Edwin Hawkins was a prodigy, having taken over as the keyboard player in his family's gospel group in 1950 (at the age of 7!) spending that decade performing and making their first recording in 1957. He continued working as a music minister and artist throughout the 60's when he came up with an idea for a city wide youth choir.
Based in San Francisco, Edwin and Betty Watson recruited the best soloists in the city to form what was first known as the Northern California State Youth Choir. They recorded an album called "Let Us Go Into The House Of The Lord" in 1968 as a fund raiser for the area churches. There were only 500 copies of it made at the time. It's blend of gospel and R&B was a new sound and several outside of gospel took notice.
A few of those people were FM disc jockey's in the bay area. Back in that day very few stations used the FM frequency as many radios only had AM available. So it became a bastion for the new modern rock sound in many cities, with San Francisco being the hub. Before long, others in San Francisco began to take notice and the song, which had not actually been released as a single yet was becoming a radio hit. It was released as a single for local, then national coverage and it became a world wide hit selling over 7 million copies and winning a Grammy.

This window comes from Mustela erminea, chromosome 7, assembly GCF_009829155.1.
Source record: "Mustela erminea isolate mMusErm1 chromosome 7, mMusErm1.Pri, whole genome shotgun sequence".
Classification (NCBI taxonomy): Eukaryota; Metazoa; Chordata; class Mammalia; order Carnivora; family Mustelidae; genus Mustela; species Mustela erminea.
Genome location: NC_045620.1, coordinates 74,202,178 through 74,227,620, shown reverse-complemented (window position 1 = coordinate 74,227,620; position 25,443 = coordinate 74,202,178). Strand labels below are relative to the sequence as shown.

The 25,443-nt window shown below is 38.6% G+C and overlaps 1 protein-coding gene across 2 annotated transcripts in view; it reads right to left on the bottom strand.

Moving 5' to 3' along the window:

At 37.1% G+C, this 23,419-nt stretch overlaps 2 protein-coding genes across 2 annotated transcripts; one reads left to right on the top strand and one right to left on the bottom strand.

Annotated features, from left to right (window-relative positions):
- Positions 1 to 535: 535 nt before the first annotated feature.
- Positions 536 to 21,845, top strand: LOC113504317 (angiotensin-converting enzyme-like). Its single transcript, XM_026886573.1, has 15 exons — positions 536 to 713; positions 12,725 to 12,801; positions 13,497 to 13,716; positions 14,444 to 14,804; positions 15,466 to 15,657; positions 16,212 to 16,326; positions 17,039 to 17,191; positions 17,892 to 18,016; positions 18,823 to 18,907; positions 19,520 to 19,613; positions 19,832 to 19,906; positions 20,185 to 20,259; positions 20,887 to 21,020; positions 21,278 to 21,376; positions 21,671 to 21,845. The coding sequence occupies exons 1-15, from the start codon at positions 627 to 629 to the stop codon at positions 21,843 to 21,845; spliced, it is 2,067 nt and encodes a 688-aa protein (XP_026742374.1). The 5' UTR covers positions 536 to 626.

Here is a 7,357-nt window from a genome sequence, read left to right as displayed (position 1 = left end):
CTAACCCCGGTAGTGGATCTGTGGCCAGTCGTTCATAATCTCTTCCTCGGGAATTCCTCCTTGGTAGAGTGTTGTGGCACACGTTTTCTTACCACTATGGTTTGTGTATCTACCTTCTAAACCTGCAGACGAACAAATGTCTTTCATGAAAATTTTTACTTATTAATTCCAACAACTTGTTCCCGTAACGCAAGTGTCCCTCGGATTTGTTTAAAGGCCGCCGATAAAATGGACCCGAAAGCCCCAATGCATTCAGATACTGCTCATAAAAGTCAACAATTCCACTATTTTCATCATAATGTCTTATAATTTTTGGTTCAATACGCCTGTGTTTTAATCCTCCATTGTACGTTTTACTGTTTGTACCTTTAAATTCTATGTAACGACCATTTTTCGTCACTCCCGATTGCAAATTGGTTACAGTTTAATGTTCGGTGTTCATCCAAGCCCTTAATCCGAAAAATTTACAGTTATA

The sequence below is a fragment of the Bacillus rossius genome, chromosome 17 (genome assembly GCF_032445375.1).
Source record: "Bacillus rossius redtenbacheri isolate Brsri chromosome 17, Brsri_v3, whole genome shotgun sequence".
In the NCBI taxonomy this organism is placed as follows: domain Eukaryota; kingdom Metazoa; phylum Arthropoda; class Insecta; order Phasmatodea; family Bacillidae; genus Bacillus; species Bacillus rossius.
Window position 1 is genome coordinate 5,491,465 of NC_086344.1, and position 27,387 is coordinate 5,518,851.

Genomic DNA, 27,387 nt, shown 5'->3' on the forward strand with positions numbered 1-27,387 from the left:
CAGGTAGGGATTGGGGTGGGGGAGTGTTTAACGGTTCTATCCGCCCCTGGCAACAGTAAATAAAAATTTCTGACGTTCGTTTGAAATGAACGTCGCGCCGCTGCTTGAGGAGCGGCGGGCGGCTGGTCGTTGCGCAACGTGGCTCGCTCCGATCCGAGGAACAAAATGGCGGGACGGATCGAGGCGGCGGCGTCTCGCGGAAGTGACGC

The song, spurred on by the powerhouse vocals of Dorothy Morrison, put the group, now called the Edwin Hawkins Singers in the spotlight and in great demand. A couple of years later they were featured on a hit by folk singer Melanie called, "Lay Down (Candles In the Rain)". Although they never achieved notoriety on that scale, they proceeded to win four more Grammys in the course off the next 15 years. For his part, Hawkins scaled down the touring and recording in the early 80's while organizing, "The Edwin Hawkins Music and Arts Festival" which was conceived in order to promote, encourage, and educate young artists which continues to this day.